Roles Conceptualization, Data curation, Formal analysis, Funding acquisition, Investigation, Methodology, Project administration, Resources, Software, Supervision, Validation, Visualization, Writing – review & editing

    Affiliation Microbial Ecology, Nutrition and Health Research Group, Institute of Agrochemistry and Food Technology, National Research Council (IATA-CSIC), Valencia, Spain

  • Ana Agustí,

    Roles Conceptualization, Data curation, Formal analysis, Funding acquisition, Investigation, Methodology, Project administration, Resources, Software, Supervision, Validation, Visualization, Writing – review & editing

    Affiliation Microbial Ecology, Nutrition and Health Research Group, Institute of Agrochemistry and Food Technology, National Research Council (IATA-CSIC), Valencia, Spain

  • Tania Sorg,

    Roles Conceptualization, Data curation, Formal analysis, Funding acquisition, Investigation, Methodology, Project administration, Resources, Software, Supervision, Validation, Visualization, Writing – review & editing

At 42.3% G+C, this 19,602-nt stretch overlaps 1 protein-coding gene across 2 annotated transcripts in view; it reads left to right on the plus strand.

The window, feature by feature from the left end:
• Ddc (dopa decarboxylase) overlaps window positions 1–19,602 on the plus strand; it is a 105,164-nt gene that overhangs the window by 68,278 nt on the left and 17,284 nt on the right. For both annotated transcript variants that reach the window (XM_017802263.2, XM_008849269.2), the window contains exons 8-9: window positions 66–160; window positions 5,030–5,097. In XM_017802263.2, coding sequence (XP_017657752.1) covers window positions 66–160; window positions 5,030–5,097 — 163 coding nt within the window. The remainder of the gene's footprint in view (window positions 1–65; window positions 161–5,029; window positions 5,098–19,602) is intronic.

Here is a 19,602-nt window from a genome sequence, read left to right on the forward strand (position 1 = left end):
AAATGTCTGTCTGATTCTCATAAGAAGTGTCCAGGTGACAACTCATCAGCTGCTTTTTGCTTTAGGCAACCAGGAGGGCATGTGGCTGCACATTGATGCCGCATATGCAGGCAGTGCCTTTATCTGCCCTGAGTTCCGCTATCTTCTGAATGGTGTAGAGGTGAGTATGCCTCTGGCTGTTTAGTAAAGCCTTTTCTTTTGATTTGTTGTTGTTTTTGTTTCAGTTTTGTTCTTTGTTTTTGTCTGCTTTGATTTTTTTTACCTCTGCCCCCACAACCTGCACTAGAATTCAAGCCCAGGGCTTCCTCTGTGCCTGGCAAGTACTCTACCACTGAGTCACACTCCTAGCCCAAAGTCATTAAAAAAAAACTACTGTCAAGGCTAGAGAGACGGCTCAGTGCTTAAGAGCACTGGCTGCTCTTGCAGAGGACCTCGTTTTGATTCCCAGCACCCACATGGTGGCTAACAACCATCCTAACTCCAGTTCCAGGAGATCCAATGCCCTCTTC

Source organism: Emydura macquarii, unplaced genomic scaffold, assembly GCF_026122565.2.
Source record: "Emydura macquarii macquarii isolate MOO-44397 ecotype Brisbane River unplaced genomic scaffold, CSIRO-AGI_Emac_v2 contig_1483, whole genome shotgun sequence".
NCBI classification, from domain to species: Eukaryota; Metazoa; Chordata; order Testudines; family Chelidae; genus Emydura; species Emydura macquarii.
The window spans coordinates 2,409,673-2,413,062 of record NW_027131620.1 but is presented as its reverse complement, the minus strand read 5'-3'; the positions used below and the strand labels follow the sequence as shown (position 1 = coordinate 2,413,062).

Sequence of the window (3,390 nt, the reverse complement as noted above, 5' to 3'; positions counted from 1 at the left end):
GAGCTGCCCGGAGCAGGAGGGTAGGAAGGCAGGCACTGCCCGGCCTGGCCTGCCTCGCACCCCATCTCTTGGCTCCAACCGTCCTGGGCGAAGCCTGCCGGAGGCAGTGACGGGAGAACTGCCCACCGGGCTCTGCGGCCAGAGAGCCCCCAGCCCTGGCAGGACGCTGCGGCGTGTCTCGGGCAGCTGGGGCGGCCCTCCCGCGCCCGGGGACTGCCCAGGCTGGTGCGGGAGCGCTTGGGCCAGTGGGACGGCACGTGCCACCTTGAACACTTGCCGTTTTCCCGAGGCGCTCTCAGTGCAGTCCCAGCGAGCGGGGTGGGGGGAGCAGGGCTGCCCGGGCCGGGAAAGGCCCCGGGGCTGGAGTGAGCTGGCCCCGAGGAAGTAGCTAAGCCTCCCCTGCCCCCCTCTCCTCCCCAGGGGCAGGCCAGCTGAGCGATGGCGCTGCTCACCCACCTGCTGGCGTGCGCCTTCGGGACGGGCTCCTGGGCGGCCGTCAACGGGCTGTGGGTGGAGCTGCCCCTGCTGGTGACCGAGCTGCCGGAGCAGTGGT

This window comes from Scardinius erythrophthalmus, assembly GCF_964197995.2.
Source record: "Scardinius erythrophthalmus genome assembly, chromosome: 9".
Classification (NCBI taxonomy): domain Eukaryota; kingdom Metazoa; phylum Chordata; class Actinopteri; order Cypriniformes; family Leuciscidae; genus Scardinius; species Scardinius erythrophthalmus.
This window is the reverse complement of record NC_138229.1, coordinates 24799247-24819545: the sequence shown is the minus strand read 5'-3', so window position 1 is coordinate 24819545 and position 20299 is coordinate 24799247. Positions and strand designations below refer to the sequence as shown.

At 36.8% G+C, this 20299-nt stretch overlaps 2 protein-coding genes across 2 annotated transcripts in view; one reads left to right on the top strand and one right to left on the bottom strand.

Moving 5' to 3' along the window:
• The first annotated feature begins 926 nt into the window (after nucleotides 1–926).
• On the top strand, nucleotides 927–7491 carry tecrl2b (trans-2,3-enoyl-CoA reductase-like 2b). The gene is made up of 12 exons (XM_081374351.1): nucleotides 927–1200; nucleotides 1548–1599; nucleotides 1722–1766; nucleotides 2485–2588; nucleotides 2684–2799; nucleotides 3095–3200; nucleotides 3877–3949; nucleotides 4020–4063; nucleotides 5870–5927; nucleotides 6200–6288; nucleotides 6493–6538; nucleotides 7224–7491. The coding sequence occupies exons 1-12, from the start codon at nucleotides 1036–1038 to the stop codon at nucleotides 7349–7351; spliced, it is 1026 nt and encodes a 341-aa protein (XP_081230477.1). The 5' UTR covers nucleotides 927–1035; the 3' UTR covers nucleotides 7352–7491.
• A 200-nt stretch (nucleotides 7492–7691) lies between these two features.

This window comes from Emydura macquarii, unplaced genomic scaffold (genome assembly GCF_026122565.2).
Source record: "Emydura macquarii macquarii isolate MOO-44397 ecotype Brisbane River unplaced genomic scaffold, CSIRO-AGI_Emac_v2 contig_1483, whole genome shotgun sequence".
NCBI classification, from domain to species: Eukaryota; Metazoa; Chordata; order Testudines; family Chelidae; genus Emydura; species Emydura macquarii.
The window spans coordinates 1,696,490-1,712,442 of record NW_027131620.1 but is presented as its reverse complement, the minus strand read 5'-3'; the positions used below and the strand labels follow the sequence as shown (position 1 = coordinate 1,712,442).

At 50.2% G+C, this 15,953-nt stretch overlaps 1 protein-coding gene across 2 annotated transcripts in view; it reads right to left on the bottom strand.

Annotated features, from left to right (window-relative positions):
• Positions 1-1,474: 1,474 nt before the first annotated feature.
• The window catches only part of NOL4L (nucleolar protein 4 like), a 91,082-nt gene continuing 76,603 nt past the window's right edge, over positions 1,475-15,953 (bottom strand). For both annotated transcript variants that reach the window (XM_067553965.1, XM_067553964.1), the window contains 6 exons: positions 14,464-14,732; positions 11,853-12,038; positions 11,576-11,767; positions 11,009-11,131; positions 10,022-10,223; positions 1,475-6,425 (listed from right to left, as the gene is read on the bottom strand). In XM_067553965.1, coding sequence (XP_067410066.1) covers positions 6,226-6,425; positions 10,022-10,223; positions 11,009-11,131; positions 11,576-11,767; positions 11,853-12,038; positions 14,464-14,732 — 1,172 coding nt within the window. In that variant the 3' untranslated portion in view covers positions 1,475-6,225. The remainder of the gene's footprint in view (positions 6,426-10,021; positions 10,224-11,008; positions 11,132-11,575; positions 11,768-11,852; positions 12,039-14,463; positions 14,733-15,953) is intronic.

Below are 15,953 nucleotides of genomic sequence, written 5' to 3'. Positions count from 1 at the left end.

Affiliation Centre Européen de Recherche en Biologie et Médicine, Institut de Génétique et de Biologie Moléculaire et Cellulaire, PHENOMIN-ICS, Université de Strasbourg, CNRS, INSERM, Strasbourg, France

  • Yann Herault,

    Roles Conceptualization, Data curation, Formal analysis, Funding acquisition, Investigation, Methodology, Project administration, Resources, Software, Supervision, Validation, Visualization, Writing – review & editing

    Affiliation Centre Européen de Recherche en Biologie et Médicine, Institut de Génétique et de Biologie Moléculaire et Cellulaire, PHENOMIN-ICS, Université de Strasbourg, CNRS, INSERM, Strasbourg, France

  • Jouko Miettunen,

    Roles Conceptualization, Data curation, Formal analysis, Funding acquisition, Investigation, Methodology, Project administration, Resources, Software, Supervision, Validation, Visualization, Writing – review & editing